News emerged today that Sam Bankman-Fried has settled on a legal strategy ahead of his criminal trial this October, and it amounts to this:
The lawyers made me do it.
“Sam Bankman-Fried intends to argue he was acting in ‘good faith’ in loaning funds to FTX and Alameda executives, in setting Signal messages to auto-delete and in setting up a set of North American entities because he was following the advice of lawyers, including law firm Fenwick & West,” Nikhilesh De, CoinDesk’s regulatory editor, wrote Thursday.
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De reports on a letter from SBF’s lawyers, published Wednesday, that details this so-called "advice of counsel" strategy. The letter says the defense "intends to elicit evidence that Mr. Bankman-Fried was aware that Fenwick lawyers as well as in-house counsel at FTX ... were involved in reviewing and approving decisions... which gave him assurance he was acting in good faith."
SBF is accused by federal prosecutors of “multiple schemes to defraud,” including wire, commodities and securities fraud, and he faces decades in prison if found guilty.
His emerging strategy defense is certainly clever in theory, and aligns with some of the other messaging that SBF has been making since the spectacular collapse of FTX last November. The 31-year-old fallen crypto king has been presenting himself as young and hapless, too callow to have orchestrated any great evil. As he tells it, he was simply out of his depth, a creature molded by older, more experienced collaborators – like his lawyers at Fenwick & West, a mid-sized firm specializing in advising tech startups.
The question is whether this blame-the-lawyers strategy will work.
CoinDesk reached out to several defense attorneys and crypto-specialist legal minds for comment.
Ira Lee Sorkin, a defense lawyer best known for advising Bernie Madoff, said the "advice of counsel" strategy was fairly common in white-collar cases and could be productive for him. The prosecutors have to show that SBF intended to defraud, so a strategy to show that he acted on outside advice, rather than independently, could be useful.
But it comes with risks for SBF’s team. For one, his former lawyers at Fenwick & West could well be called upon as witnesses by the prosecution, an eventuality with an uncertain outcome. “It can be precarious because you are putting people who have advised you in the firing line,” Sorkin told CoinDesk.
The judge would also have to decide whether the advice SBF was given is covered by attorney-client privilege or whether it could be fully revealed in court. That privilege is typically between lawyers and a company, not between the lawyers and SBF as an individual, lawyers told CoinDesk. So FTX's current management would decide whether to waive its right to confidentiality in releasing relevant documents.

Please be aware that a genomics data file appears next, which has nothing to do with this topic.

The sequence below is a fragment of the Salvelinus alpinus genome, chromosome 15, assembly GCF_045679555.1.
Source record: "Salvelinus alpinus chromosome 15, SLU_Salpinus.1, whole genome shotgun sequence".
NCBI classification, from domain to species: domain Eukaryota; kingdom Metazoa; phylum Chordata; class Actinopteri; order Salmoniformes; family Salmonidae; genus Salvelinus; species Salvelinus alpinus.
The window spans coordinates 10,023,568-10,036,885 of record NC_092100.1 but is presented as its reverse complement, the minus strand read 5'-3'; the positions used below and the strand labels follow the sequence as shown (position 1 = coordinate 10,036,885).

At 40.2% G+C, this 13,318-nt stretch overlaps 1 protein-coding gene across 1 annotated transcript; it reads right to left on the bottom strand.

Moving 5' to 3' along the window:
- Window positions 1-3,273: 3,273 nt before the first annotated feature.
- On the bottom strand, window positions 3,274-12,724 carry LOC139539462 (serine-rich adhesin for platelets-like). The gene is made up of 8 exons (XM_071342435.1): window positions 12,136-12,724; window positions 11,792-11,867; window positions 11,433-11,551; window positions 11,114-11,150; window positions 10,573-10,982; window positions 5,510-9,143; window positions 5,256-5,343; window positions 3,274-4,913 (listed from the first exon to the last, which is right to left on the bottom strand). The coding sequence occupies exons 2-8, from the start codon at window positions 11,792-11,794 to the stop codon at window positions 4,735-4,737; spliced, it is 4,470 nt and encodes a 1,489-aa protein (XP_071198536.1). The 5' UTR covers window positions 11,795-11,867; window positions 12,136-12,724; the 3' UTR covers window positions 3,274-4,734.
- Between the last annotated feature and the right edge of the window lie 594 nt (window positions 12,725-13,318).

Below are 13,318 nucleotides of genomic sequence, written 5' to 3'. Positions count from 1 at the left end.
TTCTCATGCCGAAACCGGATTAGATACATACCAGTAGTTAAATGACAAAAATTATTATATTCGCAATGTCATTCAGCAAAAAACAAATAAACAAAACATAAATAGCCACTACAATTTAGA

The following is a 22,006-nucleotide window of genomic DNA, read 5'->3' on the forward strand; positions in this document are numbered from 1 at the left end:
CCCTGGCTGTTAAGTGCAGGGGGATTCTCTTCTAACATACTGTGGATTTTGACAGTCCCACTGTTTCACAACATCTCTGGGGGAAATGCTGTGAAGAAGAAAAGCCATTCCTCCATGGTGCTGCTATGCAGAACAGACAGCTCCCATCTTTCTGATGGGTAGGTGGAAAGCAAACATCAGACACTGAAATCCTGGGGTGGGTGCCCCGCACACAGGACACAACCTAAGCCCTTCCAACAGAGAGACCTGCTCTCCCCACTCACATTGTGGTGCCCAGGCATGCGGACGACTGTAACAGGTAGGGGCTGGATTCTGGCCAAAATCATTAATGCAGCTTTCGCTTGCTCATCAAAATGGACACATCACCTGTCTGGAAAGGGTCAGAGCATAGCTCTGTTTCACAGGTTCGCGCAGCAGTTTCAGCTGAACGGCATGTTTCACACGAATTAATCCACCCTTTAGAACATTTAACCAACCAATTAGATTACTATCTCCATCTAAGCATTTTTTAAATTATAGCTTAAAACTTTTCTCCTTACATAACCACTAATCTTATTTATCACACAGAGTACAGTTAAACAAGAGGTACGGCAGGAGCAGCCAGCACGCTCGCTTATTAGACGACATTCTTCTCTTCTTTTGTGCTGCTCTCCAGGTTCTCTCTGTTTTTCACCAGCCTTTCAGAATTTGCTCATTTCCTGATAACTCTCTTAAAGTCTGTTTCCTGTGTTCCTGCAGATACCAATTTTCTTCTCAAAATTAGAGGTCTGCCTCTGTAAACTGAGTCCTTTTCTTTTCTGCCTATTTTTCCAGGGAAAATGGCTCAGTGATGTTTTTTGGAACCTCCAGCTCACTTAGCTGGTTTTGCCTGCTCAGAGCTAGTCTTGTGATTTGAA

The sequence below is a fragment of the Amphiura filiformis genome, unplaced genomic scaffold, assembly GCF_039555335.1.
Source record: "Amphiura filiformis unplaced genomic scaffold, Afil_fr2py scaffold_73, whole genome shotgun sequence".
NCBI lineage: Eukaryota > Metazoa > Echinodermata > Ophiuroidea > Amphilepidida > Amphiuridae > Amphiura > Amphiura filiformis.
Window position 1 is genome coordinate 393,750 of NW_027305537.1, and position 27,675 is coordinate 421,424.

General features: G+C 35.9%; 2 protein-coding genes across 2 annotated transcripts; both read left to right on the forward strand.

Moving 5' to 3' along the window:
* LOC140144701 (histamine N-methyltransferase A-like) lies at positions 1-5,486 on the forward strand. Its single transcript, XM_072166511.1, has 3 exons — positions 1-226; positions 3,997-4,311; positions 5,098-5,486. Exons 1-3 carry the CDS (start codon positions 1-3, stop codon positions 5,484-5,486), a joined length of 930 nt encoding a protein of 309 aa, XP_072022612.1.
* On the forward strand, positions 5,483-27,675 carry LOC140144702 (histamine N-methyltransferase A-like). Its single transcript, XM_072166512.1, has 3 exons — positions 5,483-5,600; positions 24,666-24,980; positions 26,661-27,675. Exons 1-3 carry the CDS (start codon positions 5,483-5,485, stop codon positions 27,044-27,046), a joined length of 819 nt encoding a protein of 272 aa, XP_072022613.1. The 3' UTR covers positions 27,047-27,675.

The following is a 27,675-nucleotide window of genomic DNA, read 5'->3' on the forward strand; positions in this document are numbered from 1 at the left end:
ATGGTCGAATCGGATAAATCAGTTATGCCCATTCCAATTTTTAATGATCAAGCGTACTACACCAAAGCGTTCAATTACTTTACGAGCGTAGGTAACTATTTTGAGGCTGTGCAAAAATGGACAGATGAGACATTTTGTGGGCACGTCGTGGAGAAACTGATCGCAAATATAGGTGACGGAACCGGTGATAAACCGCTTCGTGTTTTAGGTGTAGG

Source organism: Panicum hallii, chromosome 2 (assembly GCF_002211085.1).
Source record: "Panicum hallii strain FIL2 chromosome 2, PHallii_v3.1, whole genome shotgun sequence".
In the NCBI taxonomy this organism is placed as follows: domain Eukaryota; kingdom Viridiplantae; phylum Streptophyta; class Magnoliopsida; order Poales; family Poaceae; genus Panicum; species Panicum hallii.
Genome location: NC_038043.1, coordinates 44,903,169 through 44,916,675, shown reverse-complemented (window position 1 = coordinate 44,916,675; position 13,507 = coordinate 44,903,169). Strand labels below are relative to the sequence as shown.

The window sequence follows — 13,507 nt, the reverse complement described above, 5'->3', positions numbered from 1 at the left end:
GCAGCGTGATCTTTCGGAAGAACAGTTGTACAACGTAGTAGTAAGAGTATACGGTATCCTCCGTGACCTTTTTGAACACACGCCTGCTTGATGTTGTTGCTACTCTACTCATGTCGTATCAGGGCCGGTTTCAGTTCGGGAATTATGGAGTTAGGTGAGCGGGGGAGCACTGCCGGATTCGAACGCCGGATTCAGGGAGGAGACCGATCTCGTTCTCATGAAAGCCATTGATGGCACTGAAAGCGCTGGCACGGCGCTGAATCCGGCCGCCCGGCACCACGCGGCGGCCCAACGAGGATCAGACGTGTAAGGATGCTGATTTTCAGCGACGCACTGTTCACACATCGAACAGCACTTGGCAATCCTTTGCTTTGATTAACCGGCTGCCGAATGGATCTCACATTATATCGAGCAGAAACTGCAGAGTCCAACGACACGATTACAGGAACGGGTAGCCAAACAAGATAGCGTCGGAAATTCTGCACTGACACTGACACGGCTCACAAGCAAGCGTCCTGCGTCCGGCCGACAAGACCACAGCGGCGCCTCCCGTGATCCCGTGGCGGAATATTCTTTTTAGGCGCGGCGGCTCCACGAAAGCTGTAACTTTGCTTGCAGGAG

Attorneys at the Curtis law firm said SBF may have difficulty getting hold of the documents it needs to show that SBF acted on outside advice.
"If he’s not able to get the physical documents, it raises the question of how he will be able to prove that he received advice from counsel and that he relied on it. This is where witness testimony may come into play,” said Kaitlyn Devenyns, a white-collar litigation associate at Curtis.
Moreover, SBF has to show that he read and acted on the advice. "Even if SBF can get the evidence he wants, he still needs to establish that he actually read or received the advice before he can claim that he acted on it," said Elisa Botero, a partner at Curtis and head of the firm’s digital assets and blockchain technology group.
Joseph Tully, a criminal defense lawyer at Tully & Weiss, thinks the “blame-the-lawyer” strategy is a good one for SBF.
“[He] can’t deny that he did the actual acts that constitute the crimes [but] by saying he was just following the advice of his lawyers, he can negate the ‘intent’ element required to prove the case against him. If an accused can negate any element in a criminal case, the whole charge falls apart,” Tully told CoinDesk via email.
“The only possible issue that this brings up is that he would waive his otherwise confidential communications with his lawyers and everything, or most everything, that he and his lawyers discussed would be discoverable to prosecutors.”
Joseph Klayman, U.S. head of fintech, blockchain and digital assets at Linklaters, said the strategy’s success or otherwise would come down to whether SBF consistently followed the advice he was given. “In my view, it would be premature to take a view concerning the likelihood of success,” she told CoinDesk in an email response.
“With this type of defense, I would expect that this would involve a highly facts-and-circumstances-specific inquiry, including with respect to the substance and form of the advice allegedly given and whether any such alleged legal advice was followed without variation and in good faith.”
Tully agrees with Klayman. “If the lawyers did look over everything and gave him this advice, [SBF’s] fine. However, if there’s anything in the communications that says otherwise, he’s sunk,” he said.
It’s notable on this score that SBF has been known to disregard legal advice before, not least from numerous lawyers who’ve said he should remain quiet while he awaits trial.
Given the drama and scale of SBF’s alleged crimes, his trial is likely to be extensively covered in both the specialist and mainstream press. If the latest news is anything to go by, we can expect the lawyers in the case to play a pivotal role, both in directing strategy and becoming part of it.
UPDATED August 23, 2023, 19:33 UTC: Adds additional comment from attorneys at Curtis.